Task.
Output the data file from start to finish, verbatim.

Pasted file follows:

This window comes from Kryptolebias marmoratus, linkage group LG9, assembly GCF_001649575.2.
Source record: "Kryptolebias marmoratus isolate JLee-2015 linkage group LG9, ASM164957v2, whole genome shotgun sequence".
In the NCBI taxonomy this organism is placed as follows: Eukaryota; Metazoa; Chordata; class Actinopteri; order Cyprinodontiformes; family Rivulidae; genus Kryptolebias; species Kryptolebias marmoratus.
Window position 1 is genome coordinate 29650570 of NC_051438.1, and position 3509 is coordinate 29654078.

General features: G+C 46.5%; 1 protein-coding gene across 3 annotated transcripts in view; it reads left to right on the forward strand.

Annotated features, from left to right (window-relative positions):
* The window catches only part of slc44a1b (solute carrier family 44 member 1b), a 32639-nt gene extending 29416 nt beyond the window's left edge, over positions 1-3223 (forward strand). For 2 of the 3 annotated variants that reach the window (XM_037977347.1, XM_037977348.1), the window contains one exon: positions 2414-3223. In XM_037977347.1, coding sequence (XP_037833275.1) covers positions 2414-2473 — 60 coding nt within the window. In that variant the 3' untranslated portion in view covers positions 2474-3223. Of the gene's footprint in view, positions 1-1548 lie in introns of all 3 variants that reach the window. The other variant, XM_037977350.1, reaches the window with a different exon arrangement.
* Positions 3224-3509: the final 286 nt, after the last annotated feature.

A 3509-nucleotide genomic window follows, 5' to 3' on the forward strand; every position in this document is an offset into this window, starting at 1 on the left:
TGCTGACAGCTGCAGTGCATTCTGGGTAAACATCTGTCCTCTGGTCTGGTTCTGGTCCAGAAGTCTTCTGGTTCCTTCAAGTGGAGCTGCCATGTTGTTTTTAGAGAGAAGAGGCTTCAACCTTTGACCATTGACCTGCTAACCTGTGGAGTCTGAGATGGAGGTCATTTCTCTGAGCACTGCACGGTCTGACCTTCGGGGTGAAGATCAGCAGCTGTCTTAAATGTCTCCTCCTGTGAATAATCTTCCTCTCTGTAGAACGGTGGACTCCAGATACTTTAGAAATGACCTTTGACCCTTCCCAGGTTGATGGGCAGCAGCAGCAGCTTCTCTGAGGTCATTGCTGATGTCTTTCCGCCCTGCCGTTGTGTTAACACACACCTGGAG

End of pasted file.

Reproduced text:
This window comes from Kryptolebias marmoratus, linkage group LG9, assembly GCF_001649575.2.
Source record: "Kryptolebias marmoratus isolate JLee-2015 linkage group LG9, ASM164957v2, whole genome shotgun sequence".
In the NCBI taxonomy this organism is placed as follows: Eukaryota; Metazoa; Chordata; class Actinopteri; order Cyprinodontiformes; family Rivulidae; genus Kryptolebias; species Kryptolebias marmoratus.
Window position 1 is genome coordinate 29650570 of NC_051438.1, and position 3509 is coordinate 29654078.

General features: G+C 46.5%; 1 protein-coding gene across 3 annotated transcripts in view; it reads left to right on the forward strand.

Annotated features, from left to right (window-relative positions):
* The window catches only part of slc44a1b (solute carrier family 44 member 1b), a 32639-nt gene extending 29416 nt beyond the window's left edge, over positions 1-3223 (forward strand). For 2 of the 3 annotated variants that reach the window (XM_037977347.1, XM_037977348.1), the window contains one exon: positions 2414-3223. In XM_037977347.1, coding sequence (XP_037833275.1) covers positions 2414-2473 — 60 coding nt within the window. In that variant the 3' untranslated portion in view covers positions 2474-3223. Of the gene's footprint in view, positions 1-1548 lie in introns of all 3 variants that reach the window. The other variant, XM_037977350.1, reaches the window with a different exon arrangement.
* Positions 3224-3509: the final 286 nt, after the last annotated feature.

A 3509-nucleotide genomic window follows, 5' to 3' on the forward strand; every position in this document is an offset into this window, starting at 1 on the left:
TGCTGACAGCTGCAGTGCATTCTGGGTAAACATCTGTCCTCTGGTCTGGTTCTGGTCCAGAAGTCTTCTGGTTCCTTCAAGTGGAGCTGCCATGTTGTTTTTAGAGAGAAGAGGCTTCAACCTTTGACCATTGACCTGCTAACCTGTGGAGTCTGAGATGGAGGTCATTTCTCTGAGCACTGCACGGTCTGACCTTCGGGGTGAAGATCAGCAGCTGTCTTAAATGTCTCCTCCTGTGAATAATCTTCCTCTCTGTAGAACGGTGGACTCCAGATACTTTAGAAATGACCTTTGACCCTTCCCAGGTTGATGGGCAGCAGCAGCAGCTTCTCTGAGGTCATTGCTGATGTCTTTCCGCCCTGCCGTTGTGTTAACACACACCTGGAG